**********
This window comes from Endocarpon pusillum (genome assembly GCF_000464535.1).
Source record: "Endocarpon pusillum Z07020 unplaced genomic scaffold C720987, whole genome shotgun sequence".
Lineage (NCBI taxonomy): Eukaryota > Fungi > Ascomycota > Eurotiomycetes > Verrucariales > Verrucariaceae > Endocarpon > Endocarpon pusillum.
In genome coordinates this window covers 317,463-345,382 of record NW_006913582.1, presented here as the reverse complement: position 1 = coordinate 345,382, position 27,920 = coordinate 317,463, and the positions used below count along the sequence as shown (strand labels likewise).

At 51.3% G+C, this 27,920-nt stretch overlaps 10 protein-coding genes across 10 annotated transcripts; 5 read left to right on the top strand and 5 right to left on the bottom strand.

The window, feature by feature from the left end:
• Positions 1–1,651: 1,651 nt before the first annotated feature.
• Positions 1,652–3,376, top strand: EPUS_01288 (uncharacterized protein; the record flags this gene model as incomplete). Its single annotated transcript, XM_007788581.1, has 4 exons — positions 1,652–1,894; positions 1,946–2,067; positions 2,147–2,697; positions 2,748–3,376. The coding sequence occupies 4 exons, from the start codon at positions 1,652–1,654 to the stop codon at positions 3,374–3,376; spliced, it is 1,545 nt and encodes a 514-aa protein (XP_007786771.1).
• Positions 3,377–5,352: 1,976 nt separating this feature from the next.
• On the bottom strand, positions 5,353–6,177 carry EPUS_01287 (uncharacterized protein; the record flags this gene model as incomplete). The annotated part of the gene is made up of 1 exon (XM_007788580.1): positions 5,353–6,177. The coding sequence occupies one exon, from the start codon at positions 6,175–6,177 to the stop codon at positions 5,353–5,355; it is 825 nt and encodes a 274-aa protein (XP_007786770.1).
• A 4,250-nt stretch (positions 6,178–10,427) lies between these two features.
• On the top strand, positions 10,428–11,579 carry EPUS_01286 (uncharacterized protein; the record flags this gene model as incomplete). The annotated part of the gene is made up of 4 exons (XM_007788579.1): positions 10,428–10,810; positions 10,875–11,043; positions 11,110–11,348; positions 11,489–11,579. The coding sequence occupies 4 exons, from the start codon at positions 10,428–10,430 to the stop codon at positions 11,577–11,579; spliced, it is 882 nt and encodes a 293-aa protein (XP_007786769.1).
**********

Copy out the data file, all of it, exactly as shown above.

This window comes from Endocarpon pusillum (genome assembly GCF_000464535.1).
Source record: "Endocarpon pusillum Z07020 unplaced genomic scaffold C720987, whole genome shotgun sequence".
Lineage (NCBI taxonomy): Eukaryota > Fungi > Ascomycota > Eurotiomycetes > Verrucariales > Verrucariaceae > Endocarpon > Endocarpon pusillum.
In genome coordinates this window covers 317,463-345,382 of record NW_006913582.1, presented here as the reverse complement: position 1 = coordinate 345,382, position 27,920 = coordinate 317,463, and the positions used below count along the sequence as shown (strand labels likewise).

At 51.3% G+C, this 27,920-nt stretch overlaps 10 protein-coding genes across 10 annotated transcripts; 5 read left to right on the top strand and 5 right to left on the bottom strand.

The window, feature by feature from the left end:
• Positions 1–1,651: 1,651 nt before the first annotated feature.
• Positions 1,652–3,376, top strand: EPUS_01288 (uncharacterized protein; the record flags this gene model as incomplete). Its single annotated transcript, XM_007788581.1, has 4 exons — positions 1,652–1,894; positions 1,946–2,067; positions 2,147–2,697; positions 2,748–3,376. The coding sequence occupies 4 exons, from the start codon at positions 1,652–1,654 to the stop codon at positions 3,374–3,376; spliced, it is 1,545 nt and encodes a 514-aa protein (XP_007786771.1).
• Positions 3,377–5,352: 1,976 nt separating this feature from the next.
• On the bottom strand, positions 5,353–6,177 carry EPUS_01287 (uncharacterized protein; the record flags this gene model as incomplete). The annotated part of the gene is made up of 1 exon (XM_007788580.1): positions 5,353–6,177. The coding sequence occupies one exon, from the start codon at positions 6,175–6,177 to the stop codon at positions 5,353–5,355; it is 825 nt and encodes a 274-aa protein (XP_007786770.1).
• A 4,250-nt stretch (positions 6,178–10,427) lies between these two features.
• On the top strand, positions 10,428–11,579 carry EPUS_01286 (uncharacterized protein; the record flags this gene model as incomplete). The annotated part of the gene is made up of 4 exons (XM_007788579.1): positions 10,428–10,810; positions 10,875–11,043; positions 11,110–11,348; positions 11,489–11,579. The coding sequence occupies 4 exons, from the start codon at positions 10,428–10,430 to the stop codon at positions 11,577–11,579; spliced, it is 882 nt and encodes a 293-aa protein (XP_007786769.1).